Block on Trump's Asylum Ban Upheld by Supreme Court
As lawyers, we can receive up to 100 emails per day -- and that's on a slow day. Keeping track of so much email, and maintaining a clutter-free inbox can be a big job in itself -- before you actually even get to the content of the email messages.
How many of you have received an email that you weren't quite sure how to interpret? You're not alone. Without the benefit of the messenger's tone of voice, or expression, we end up projecting a tone on to the email message based on what we see on the computer screen.
Monitoring your tone in email messaging can go a long way in producing a healthier work environment that minimizes the amount of projecting employees (and clients) need to do to try to "understand" your emails. Just as you need to monitor your tone on social media -- so too with your employees and clients.
If you could only perfect your email tone, you'd avoid many small misunderstandings and miscommunications. Here are some ways to monitor your tone to try to avoid misunderstandings.
1. Select Your Fonts Carefully
First things first, never use all caps -- it's the equivalent of screaming through your computer. Also be wary of changes in color or font to highlight important words.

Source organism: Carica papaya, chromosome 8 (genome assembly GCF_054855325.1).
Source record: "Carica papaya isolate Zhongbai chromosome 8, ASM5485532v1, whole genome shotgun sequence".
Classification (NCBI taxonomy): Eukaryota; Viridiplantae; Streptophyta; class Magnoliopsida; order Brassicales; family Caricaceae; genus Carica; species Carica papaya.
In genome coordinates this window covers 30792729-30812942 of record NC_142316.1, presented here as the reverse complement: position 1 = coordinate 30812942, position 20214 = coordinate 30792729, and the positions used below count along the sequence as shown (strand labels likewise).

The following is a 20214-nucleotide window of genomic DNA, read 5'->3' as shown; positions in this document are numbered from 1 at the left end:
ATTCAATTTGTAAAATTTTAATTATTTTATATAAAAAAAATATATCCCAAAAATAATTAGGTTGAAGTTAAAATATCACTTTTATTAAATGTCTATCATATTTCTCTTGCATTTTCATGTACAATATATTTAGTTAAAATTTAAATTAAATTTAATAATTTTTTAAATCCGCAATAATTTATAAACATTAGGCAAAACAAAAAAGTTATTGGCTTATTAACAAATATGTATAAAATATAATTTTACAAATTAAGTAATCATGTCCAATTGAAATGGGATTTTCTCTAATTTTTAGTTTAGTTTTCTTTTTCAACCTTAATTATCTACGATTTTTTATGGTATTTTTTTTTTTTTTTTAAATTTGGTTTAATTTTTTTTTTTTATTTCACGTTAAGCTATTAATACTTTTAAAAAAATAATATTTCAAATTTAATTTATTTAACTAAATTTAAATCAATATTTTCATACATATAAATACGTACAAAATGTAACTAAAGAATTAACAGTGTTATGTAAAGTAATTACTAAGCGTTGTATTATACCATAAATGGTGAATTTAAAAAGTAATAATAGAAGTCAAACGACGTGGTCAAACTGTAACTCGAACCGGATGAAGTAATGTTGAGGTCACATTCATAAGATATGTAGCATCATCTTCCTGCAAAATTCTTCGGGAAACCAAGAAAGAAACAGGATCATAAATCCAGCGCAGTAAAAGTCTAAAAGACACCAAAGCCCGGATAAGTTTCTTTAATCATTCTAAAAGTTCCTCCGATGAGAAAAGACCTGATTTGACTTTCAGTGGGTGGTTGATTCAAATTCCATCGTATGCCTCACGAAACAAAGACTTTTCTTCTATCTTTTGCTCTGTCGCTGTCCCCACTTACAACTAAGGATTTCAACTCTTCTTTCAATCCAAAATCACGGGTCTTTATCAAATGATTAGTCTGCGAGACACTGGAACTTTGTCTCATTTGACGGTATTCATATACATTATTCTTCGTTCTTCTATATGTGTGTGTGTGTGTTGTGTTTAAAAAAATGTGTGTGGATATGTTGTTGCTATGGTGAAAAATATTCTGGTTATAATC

2. Don't Keep It Too Short
Messages that have the most potential for coming off as curt or rude are messages that are too short. Take the extra minute to write requests in a full sentence. For example, "Schedule the depo" versus "Would you please contact the client to find out a convenient time to schedule the deposition?" It didn't take that much extra time, but the tone is worlds apart.
3. Be Courteous
Always say please, and thank you.
4. Read it Back
Take a minute before pressing send and read back your message -- and imagine being the recipient. Make any changes that you think will clarify your tone so as to avoid any misunderstanding.
Fortunately, fixing your tone is as easy as neglecting your tone. With just a few extra moments per message, you can avoid office conflict and misunderstandings -- isn't that worth it?
Editor's Note, June 28, 2016: This post was first published in July, 2014. It has since been updated.
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